A visit with Nooria.

When we first came to Afghanistan, we lived in Mazar. Like most foreigners here, we soon employed a local woman to help with cleaning our home. While the idea of regular domestic help remains repugnant to me (I kind of think you ought to be able to keep your own house in order), we were persuaded that in Afghanistan it was a good idea. For a few reasons – it gave a poor woman employment, and unquestionably, in those days, the widows of Afghanistan needed it. It gave Julie an easy way to make friends with local women, and in Taliban times, that was helpful. And, we were here to work. We were not here simply to ‘be’. Having someone help keep things in order meant we could both work, full-time. When Pietà was born, having no family here, our khala-jan became a defacto auntie. Over time, Fatima, who was calm and gentle, became a dear friend to Julie and a loving nanna to Pietà.

Then, when we returned to Mazar after 9/11, Aziza came to work with us. She was more animated than Fatima, and sometimes brought her grandson, Quorban along to play with Pietà. She too, became a loved part of our home.

In Kabul, in the later years we had S. work with us. We inherited her from the previous family, she kind of came with the house, and she quickly made it clear who was really in charge. We didn’t get on with her so well, I think it is safe to say. Lastly, Nooria worked with us. Julie knew of her from earlier times, and liked her, and she had a lovely manner, though her life was very difficult and she was well acquainted with grief. Her husband had some kind of mental illness, based almost certainly in trauma, and was often violent. Particularly, and for no obvious reason, he very hostile towards to their 10 year old son. It was so bad the son could not be in the house, and this was very hard for Nooria. Julie helped get the husband some medication, through one of the expat Doctors here, and like many mental illnesses, as long as he kept the dosage stable, he was much improved. When he forgot, or ran out, things got awful very quickly.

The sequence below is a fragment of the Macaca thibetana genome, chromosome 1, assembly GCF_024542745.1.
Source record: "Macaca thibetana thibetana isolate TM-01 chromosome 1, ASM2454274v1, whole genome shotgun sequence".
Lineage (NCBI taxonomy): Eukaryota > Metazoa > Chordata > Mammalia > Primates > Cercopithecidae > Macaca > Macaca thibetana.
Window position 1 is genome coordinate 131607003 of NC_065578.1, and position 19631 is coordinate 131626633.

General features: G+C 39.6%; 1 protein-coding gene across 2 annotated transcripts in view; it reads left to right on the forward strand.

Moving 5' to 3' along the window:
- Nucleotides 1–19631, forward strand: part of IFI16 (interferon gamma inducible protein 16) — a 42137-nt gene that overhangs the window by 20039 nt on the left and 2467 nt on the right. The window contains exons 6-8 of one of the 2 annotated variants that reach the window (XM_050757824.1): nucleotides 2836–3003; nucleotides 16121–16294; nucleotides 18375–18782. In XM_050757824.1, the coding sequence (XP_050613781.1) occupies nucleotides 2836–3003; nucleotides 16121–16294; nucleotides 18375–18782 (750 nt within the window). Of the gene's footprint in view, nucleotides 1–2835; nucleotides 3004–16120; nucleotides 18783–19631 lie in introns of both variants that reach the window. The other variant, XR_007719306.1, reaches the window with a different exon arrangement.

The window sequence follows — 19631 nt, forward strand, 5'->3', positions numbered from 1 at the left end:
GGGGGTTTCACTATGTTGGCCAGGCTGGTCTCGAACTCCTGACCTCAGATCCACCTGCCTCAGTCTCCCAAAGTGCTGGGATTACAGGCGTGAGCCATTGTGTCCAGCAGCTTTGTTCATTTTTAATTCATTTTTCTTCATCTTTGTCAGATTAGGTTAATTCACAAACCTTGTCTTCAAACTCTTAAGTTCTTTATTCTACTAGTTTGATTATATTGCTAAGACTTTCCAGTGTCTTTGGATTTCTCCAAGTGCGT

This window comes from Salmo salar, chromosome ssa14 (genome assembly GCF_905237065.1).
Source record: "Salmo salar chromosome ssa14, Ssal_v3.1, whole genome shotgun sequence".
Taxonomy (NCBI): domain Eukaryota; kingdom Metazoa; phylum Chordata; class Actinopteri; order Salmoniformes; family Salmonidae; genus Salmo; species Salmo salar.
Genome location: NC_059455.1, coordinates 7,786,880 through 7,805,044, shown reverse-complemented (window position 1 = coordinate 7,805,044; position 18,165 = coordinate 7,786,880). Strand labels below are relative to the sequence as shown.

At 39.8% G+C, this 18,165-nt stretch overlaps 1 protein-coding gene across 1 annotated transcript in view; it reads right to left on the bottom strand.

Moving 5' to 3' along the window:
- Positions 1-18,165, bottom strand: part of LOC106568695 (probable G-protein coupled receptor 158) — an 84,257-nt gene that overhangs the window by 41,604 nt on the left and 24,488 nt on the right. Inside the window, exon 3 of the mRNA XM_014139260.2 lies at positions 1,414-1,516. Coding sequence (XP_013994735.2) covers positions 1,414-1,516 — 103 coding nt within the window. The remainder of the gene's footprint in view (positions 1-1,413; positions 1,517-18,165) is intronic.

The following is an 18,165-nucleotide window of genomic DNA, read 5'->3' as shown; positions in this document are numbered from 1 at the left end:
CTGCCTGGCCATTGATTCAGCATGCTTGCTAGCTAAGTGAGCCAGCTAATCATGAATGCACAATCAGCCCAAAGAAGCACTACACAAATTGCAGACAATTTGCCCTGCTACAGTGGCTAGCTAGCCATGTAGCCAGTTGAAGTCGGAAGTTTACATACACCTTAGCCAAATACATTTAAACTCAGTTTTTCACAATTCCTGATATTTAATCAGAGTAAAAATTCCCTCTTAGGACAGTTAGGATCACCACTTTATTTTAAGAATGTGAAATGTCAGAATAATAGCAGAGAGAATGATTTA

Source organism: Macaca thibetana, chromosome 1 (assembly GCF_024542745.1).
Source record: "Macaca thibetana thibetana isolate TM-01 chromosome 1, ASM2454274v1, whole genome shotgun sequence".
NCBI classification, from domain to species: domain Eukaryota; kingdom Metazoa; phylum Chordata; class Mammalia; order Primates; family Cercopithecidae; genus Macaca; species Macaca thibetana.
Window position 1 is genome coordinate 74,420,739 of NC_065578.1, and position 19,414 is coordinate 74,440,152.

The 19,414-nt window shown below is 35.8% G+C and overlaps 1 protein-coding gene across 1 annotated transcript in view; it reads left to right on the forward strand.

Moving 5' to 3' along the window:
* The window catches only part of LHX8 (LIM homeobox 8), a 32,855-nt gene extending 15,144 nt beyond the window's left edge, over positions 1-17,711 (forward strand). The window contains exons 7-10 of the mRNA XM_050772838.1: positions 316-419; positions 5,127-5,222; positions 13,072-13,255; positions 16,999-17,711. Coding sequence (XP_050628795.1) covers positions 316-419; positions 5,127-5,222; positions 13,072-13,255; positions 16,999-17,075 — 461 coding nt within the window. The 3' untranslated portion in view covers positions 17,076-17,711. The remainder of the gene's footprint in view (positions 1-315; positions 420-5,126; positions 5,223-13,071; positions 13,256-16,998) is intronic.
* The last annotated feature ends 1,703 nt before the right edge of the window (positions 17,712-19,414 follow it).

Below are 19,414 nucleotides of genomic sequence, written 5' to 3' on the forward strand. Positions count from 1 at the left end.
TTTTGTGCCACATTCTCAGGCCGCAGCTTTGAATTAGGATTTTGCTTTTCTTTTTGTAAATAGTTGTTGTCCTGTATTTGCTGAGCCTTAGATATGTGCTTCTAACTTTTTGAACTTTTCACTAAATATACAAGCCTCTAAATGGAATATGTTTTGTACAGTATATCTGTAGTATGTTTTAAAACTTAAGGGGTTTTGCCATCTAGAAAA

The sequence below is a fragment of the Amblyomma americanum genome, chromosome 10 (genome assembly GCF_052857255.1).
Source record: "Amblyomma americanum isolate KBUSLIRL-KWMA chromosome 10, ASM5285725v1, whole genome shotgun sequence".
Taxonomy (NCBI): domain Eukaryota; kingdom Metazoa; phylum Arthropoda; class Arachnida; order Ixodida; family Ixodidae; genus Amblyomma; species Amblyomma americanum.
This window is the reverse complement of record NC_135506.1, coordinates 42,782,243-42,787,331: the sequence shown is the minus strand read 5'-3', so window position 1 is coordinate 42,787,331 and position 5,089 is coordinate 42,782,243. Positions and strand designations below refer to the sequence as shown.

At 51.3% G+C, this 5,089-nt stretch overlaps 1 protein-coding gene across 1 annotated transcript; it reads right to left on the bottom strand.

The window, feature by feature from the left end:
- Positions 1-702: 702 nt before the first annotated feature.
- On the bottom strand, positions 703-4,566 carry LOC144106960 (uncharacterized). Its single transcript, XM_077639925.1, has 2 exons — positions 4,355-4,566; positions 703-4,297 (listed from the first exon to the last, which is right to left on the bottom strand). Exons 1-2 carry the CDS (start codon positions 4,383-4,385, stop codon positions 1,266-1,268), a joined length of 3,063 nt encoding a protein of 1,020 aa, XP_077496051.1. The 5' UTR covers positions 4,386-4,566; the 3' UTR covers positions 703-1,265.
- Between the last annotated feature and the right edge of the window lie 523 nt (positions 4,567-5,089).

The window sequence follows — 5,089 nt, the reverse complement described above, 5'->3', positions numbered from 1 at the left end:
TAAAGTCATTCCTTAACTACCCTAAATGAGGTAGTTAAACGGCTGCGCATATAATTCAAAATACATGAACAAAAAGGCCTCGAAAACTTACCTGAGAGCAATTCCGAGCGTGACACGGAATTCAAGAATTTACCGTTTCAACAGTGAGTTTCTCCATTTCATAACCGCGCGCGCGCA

He died a month ago. I saw Nooria a week back, and after the usual salaams, I said, ‘I know your husband died. Razi- Khudawand bashed.’ May he be welcomed by God.

Nooria began to explain, in a matter of fact kind of way –

‘Yes, it was very odd. He began to swell up, first his stomach, and then his chest. He couldn’t easily breathe, simply to draw breath was difficult. We spent so much on medicines. Then he got a little better, but his feet swelled and he couldn’t walk. Then his chest swelled again…’

Nooria stopped talking and buried her head in her hands. It was a while before she could speak. I sat and waited.
Wa, baz faut shud wa bas.’ ‘And then he died and that was the end.’

After a while she continued. ‘My son, he doesn’t accept it. He has said, “where is my father? When is he coming home?” He just sits and waits for him to come. He has said he will not go to school until he comes, and that is 18 days now. He is just waiting for his father to come home. I do not know what to do, and we have spent everything now on doctors and medicines and now we have nothing.’

I am able to give her some money.

Later I think about this thing of giving money. Many expats here do not give money to poor people here, at all. The rationale is that it doesn’t help in the long run. Better to train people, give them jobs, advocate for social reform. I agree. But those who say giving money to poor people doesn’t help, have never, I think, been so poor.

Fatima with Pieta, 2001. Julie was able to visit Fatima in Mazar last year as she was dying of cancer; she died a few months later. Razi- Khudawand bashed.

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2 thoughts on “A visit with Nooria.

  1. Your last paragraph is giving me a good mental workout….. i used to think money is the root of all evils, and thus loathed having anything to do with giving / receiving money out of “goodwill”. But recently i’m starting to think a little differently about the whole thing. Like… how in some cases it can actually provide instant relief for the receiver. And your last sentence “But those who say giving money to poor people doesn’t help, have never, I think, been so poor” is so powerful! I’m thinking maybe this is it that was fuelling my (gradual & subtle) change of attitude towards this issue.

    • Hi Wei.
      I wouldn’t say giving money solves much in the long term. But for poor people in poor countries, there is no ‘long term’. Mostly they live day to day, week to week. Day labourers, for instance – if no one hires them, they don’t eat. There is no safety net, no Government assistance, no church welfare, no St Vincent De Paul, no food co-ops. The Islamic mandate to give zakat is of course useful, but this might net a poor person perhaps 30 Afs – enough for three pieces of flat bread. What about medicines? blankets? clothes? housing? their children? and so on. I think also, for me, a hardness of heart develops, quite unconsciously, when you say ‘no’ all the time. If you say no too often, this then becomes your default position, and you start to also develop a negative attitude towards poor people, and become suspicious of their motives. I heard this earlier this week, from a colleague, about a woman in a wheelchair; the implication being she was somehow faking it.

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